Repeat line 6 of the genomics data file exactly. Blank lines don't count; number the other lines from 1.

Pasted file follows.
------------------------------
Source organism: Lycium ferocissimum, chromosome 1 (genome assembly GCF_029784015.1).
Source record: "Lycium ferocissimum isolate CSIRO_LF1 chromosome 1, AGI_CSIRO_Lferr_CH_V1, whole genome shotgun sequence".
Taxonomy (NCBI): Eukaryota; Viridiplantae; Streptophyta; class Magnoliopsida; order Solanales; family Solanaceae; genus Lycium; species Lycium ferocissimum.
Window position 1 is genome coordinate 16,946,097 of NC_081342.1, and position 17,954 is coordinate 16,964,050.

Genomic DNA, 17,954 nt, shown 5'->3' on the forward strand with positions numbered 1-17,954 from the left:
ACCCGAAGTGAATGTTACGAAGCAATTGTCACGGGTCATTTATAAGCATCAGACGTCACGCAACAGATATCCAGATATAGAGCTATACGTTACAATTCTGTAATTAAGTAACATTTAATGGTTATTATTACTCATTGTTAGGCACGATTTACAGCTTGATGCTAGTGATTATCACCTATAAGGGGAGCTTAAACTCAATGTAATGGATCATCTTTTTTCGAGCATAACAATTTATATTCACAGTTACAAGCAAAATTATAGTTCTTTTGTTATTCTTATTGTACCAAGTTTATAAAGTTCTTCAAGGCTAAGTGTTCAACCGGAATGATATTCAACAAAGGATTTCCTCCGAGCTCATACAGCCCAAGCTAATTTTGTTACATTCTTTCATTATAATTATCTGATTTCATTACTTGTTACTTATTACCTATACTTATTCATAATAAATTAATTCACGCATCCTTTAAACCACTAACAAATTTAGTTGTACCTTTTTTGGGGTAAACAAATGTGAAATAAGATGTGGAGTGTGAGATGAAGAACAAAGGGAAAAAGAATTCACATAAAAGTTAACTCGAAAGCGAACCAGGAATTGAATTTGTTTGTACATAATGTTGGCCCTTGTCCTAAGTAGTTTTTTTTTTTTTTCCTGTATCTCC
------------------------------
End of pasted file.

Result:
ACCCGAAGTGAATGTTACGAAGCAATTGTCACGGGTCATTTATAAGCATCAGACGTCACGCAACAGATATCCAGATATAGAGCTATACGTTACAATTCTGTAATTAAGTAACATTTAATGGTTATTATTACTCATTGTTAGGCACGATTTACAGCTTGATGCTAGTGATTATCACCTATAAGGGGAGCTTAAACTCAATGTAATGGATCATCTTTTTTCGAGCATAACAATTTATATTCACAGTTACAAGCAAAATTATAGTTCTTTTGTTATTCTTATTGTACCAAGTTTATAAAGTTCTTCAAGGCTAAGTGTTCAACCGGAATGATATTCAACAAAGGATTTCCTCCGAGCTCATACAGCCCAAGCTAATTTTGTTACATTCTTTCATTATAATTATCTGATTTCATTACTTGTTACTTATTACCTATACTTATTCATAATAAATTAATTCACGCATCCTTTAAACCACTAACAAATTTAGTTGTACCTTTTTTGGGGTAAACAAATGTGAAATAAGATGTGGAGTGTGAGATGAAGAACAAAGGGAAAAAGAATTCACATAAAAGTTAACTCGAAAGCGAACCAGGAATTGAATTTGTTTGTACATAATGTTGGCCCTTGTCCTAAGTAGTTTTTTTTTTTTTTCCTGTATCTCC